Mortgage credit availability tightened in November, following a fourth-month period in which it expanded.

A Mortgage Bankers Association index measuring that availability fell by 0.6% on a net basis compared to the previous month as financing insured or guaranteed by government entities tightened 2.7%.

But while qualifying got a little tougher overall in November for entry-level buyers with lower incomes, some other prospective borrowers had an easier time of it.

“The picture was different depending on the market segment,” said Joel Kan, associate vice president of economic and industry forecasting at the Mortgage Bankers Association, in a press release.

Conventional credit index availability expanded by 1.9%, with the component representing jumbo loans accounting for the majority of the gain. The availability of conventional financing within conforming loan limits rose just 0.2%, but for jumbo loans above those limits, availability was up 3%.

While credit availability for jumbos has been expanding for five months running and was particularly fast relative to other types of loans in November, it still remains historically low, Kan said.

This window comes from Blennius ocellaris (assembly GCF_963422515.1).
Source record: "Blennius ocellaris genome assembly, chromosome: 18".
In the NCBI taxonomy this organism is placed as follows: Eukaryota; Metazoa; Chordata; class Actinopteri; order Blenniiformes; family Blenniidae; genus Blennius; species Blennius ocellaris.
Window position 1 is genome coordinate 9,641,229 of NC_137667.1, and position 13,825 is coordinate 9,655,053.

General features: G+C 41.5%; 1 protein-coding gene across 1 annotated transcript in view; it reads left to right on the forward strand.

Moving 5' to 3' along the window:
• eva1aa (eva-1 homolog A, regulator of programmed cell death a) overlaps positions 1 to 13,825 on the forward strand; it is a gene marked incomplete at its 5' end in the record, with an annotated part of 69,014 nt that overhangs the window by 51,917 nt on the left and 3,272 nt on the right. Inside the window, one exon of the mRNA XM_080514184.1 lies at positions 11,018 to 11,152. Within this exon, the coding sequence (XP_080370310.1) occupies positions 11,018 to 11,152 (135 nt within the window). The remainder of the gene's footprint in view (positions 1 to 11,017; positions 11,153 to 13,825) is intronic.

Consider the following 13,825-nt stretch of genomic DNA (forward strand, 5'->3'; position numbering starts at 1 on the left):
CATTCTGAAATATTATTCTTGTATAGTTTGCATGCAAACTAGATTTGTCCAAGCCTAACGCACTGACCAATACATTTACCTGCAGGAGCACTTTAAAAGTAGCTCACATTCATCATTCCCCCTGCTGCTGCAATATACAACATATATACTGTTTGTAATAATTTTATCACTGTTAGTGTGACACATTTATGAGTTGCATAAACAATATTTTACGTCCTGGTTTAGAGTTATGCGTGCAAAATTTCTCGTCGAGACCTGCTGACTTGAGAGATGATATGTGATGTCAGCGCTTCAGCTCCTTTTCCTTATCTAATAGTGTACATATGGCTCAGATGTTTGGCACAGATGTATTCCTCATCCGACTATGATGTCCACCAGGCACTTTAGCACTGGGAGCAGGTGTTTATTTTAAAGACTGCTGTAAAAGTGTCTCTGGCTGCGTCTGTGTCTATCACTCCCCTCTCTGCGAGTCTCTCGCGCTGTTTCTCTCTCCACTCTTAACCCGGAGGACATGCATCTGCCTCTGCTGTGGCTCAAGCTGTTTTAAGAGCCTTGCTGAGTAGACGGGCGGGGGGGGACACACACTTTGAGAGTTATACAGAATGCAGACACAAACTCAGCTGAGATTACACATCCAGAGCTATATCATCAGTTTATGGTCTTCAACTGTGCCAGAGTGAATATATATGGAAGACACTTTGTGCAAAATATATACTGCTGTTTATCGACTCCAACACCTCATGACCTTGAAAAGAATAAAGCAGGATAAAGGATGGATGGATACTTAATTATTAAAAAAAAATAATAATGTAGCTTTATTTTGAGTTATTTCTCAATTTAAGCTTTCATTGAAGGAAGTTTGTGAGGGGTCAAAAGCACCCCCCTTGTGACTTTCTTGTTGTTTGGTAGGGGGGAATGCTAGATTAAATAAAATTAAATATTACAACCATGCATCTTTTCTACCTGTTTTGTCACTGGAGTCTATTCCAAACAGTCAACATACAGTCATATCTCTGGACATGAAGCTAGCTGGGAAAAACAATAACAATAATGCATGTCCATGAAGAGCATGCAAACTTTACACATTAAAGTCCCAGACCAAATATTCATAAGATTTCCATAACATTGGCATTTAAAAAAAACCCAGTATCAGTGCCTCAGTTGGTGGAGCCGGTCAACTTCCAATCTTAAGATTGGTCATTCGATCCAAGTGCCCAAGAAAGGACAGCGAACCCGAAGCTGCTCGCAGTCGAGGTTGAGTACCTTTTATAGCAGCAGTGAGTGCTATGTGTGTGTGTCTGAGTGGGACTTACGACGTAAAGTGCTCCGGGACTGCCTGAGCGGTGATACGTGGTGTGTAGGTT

“Even with the recent growth in credit availability, the jumbo index remains more than 40% below February 2020 levels,” he noted.

The MBA’s Mortgage Credit Availability Index uses a scale on which 100 represents historically tight underwriting conditions in 2012. The index reflects industry data from ICE Mortgage Technology’s/Ellie Mae’s AllRegs Market Clarity product.

November’s overall index value was 124.9, down from 125.7 the previous month. Just prior to the pandemic, the overall index value was 181.3.

Although the index was in a bit of a lull in November, when the market tends to undergo a seasonal slowdown, Kan expects it could resume its rise across the board in subsequent months if the uptick in rates and housing values persists.

“As home-price growth continues, and mortgage rates creep higher, increased credit availability is needed for qualified borrowers looking to purchase a home — especially for first-time homebuyers, who rely heavily on government mortgage programs,” Kan said.

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